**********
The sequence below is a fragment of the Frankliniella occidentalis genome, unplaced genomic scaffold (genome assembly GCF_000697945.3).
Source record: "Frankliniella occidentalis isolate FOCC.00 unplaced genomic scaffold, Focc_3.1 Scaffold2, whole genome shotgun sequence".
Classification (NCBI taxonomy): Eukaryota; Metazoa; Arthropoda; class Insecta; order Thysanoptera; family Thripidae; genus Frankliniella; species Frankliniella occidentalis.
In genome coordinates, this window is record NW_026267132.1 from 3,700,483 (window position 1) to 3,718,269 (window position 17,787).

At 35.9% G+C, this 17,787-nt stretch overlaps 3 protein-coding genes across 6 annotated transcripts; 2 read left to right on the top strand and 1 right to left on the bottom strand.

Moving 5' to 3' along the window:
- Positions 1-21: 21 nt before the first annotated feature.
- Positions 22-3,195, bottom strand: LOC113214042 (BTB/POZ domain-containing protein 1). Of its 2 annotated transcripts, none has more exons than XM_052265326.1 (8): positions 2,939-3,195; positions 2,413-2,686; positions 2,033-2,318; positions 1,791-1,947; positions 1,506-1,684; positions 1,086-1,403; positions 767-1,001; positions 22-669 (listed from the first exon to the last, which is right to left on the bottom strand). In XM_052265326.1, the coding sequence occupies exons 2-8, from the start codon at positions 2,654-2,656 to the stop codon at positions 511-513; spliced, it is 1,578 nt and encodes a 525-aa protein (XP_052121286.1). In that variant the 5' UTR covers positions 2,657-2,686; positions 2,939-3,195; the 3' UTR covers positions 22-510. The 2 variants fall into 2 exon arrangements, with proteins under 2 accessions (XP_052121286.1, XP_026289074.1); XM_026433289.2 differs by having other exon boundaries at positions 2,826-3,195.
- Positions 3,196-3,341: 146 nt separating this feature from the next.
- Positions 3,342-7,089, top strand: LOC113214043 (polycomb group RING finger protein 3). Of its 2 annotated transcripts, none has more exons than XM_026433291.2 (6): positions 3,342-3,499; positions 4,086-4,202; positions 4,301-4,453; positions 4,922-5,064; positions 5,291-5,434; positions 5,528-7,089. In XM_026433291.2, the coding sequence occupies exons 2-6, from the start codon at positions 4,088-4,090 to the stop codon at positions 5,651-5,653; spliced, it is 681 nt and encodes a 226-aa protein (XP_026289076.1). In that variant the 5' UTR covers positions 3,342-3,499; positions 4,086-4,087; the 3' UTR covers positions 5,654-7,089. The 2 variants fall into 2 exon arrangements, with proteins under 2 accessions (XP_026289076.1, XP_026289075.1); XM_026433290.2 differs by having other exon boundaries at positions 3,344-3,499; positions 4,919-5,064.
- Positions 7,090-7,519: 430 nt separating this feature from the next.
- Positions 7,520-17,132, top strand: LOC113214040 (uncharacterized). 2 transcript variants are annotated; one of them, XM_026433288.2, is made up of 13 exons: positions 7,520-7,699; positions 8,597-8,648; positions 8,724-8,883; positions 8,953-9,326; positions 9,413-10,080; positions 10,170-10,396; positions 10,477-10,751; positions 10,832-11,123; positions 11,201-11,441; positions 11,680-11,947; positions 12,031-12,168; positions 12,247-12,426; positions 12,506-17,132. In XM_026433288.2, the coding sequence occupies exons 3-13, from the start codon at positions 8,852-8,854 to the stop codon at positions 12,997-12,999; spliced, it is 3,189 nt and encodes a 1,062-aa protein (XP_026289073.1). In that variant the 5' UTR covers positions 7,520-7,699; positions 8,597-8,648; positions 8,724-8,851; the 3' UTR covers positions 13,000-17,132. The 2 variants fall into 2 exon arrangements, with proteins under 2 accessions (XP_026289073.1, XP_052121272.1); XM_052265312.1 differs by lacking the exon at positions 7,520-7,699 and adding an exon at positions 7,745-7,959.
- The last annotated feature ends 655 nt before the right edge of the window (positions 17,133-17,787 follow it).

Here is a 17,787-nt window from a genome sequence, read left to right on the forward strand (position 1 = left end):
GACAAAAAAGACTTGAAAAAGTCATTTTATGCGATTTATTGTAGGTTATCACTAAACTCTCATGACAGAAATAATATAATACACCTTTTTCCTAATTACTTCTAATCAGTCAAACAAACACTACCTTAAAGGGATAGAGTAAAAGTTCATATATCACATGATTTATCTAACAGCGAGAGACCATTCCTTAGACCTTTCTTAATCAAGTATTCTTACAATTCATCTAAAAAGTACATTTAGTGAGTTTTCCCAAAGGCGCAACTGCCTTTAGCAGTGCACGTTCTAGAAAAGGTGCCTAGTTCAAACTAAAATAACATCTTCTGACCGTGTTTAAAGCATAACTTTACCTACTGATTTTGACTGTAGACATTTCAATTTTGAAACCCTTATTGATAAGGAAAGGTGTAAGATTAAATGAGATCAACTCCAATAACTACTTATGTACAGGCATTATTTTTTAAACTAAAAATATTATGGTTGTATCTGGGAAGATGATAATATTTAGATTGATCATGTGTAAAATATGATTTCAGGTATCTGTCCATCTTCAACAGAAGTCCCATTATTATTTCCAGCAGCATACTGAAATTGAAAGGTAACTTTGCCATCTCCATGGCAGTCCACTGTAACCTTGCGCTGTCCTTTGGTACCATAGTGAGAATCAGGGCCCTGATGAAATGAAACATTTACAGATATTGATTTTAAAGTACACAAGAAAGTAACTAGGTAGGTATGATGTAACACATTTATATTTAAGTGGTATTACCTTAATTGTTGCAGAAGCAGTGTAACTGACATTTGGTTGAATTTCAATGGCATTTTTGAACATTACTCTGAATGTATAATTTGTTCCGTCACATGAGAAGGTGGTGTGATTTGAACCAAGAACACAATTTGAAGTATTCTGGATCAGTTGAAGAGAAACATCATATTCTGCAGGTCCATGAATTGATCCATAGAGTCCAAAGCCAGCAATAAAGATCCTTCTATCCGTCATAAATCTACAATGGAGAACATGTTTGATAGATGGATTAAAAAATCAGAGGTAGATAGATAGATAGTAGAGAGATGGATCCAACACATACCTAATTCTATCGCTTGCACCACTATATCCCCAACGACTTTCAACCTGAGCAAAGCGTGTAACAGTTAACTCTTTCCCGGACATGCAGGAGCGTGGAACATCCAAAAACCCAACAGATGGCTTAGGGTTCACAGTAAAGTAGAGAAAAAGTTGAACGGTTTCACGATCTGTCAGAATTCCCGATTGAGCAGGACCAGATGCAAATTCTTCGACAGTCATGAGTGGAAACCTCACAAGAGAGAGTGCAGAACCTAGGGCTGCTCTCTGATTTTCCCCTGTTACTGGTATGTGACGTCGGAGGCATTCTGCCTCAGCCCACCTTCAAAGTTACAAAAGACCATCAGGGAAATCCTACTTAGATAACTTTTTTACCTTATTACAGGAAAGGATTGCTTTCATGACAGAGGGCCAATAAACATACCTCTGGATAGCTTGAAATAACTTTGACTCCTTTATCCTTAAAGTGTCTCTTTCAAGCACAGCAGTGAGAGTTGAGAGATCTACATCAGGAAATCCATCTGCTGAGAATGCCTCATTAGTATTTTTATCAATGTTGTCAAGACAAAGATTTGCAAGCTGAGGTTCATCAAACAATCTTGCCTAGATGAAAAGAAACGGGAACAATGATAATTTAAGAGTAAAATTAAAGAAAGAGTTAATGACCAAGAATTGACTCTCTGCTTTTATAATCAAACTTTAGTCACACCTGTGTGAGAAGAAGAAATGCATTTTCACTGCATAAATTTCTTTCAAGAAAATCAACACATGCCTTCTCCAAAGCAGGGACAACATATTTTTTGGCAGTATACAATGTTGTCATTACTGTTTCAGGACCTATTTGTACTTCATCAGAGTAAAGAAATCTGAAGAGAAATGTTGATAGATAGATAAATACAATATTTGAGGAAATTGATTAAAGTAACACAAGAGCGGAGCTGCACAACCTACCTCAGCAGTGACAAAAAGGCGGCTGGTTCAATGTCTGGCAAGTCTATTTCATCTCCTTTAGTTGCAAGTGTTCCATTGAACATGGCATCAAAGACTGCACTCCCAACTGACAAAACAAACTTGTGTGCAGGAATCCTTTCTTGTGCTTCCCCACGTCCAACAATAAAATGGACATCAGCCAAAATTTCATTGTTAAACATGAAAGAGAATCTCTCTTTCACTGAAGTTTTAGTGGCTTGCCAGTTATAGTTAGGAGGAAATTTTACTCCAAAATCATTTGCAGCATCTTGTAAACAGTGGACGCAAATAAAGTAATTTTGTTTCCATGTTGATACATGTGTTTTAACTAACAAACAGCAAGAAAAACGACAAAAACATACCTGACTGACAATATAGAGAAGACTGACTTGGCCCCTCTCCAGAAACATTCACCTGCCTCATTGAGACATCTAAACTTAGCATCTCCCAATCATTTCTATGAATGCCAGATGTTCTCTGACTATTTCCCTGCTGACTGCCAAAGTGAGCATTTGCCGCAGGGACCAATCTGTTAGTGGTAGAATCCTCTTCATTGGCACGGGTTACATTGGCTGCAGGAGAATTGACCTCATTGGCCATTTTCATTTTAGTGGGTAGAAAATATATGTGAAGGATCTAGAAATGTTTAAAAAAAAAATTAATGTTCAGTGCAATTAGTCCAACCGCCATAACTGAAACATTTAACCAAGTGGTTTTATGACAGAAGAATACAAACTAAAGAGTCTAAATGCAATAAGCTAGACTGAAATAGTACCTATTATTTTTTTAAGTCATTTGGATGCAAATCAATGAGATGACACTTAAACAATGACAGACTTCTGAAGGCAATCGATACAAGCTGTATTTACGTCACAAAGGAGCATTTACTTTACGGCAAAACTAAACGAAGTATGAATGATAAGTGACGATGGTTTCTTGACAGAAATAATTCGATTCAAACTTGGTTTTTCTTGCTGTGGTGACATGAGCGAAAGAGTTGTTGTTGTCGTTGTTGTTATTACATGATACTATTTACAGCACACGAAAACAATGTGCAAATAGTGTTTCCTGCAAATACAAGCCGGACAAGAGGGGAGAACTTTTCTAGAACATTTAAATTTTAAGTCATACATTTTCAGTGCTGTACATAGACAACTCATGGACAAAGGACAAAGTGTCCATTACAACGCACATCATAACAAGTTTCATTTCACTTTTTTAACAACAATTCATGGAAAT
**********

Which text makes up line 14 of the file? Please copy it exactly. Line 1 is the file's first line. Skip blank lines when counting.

Here is a 17,787-nt window from a genome sequence, read left to right on the forward strand (position 1 = left end):